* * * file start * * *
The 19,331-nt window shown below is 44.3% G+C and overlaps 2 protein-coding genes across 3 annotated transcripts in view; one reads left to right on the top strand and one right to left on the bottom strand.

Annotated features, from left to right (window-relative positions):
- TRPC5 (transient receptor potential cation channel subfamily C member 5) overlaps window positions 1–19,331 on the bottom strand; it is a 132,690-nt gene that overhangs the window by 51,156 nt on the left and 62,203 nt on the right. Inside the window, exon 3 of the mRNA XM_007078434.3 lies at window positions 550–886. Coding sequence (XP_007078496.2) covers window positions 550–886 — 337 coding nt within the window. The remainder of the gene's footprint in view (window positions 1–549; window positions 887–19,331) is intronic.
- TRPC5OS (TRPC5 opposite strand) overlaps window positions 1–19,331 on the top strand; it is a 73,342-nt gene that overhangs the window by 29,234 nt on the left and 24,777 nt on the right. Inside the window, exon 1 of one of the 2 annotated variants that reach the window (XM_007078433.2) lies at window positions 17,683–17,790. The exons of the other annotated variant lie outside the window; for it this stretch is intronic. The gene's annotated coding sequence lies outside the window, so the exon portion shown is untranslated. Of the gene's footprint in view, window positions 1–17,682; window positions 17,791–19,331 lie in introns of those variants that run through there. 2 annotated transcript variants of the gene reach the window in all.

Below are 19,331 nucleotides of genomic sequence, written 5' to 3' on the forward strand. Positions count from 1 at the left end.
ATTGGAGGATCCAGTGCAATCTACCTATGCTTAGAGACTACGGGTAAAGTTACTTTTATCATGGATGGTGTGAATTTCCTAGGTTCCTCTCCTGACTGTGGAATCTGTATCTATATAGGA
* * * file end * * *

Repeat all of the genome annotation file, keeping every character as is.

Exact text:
The 19,331-nt window shown below is 44.3% G+C and overlaps 2 protein-coding genes across 3 annotated transcripts in view; one reads left to right on the top strand and one right to left on the bottom strand.

Annotated features, from left to right (window-relative positions):
- TRPC5 (transient receptor potential cation channel subfamily C member 5) overlaps window positions 1–19,331 on the bottom strand; it is a 132,690-nt gene that overhangs the window by 51,156 nt on the left and 62,203 nt on the right. Inside the window, exon 3 of the mRNA XM_007078434.3 lies at window positions 550–886. Coding sequence (XP_007078496.2) covers window positions 550–886 — 337 coding nt within the window. The remainder of the gene's footprint in view (window positions 1–549; window positions 887–19,331) is intronic.
- TRPC5OS (TRPC5 opposite strand) overlaps window positions 1–19,331 on the top strand; it is a 73,342-nt gene that overhangs the window by 29,234 nt on the left and 24,777 nt on the right. Inside the window, exon 1 of one of the 2 annotated variants that reach the window (XM_007078433.2) lies at window positions 17,683–17,790. The exons of the other annotated variant lie outside the window; for it this stretch is intronic. The gene's annotated coding sequence lies outside the window, so the exon portion shown is untranslated. Of the gene's footprint in view, window positions 1–17,682; window positions 17,791–19,331 lie in introns of those variants that run through there. 2 annotated transcript variants of the gene reach the window in all.

Below are 19,331 nucleotides of genomic sequence, written 5' to 3' on the forward strand. Positions count from 1 at the left end.
ATTGGAGGATCCAGTGCAATCTACCTATGCTTAGAGACTACGGGTAAAGTTACTTTTATCATGGATGGTGTGAATTTCCTAGGTTCCTCTCCTGACTGTGGAATCTGTATCTATATAGGA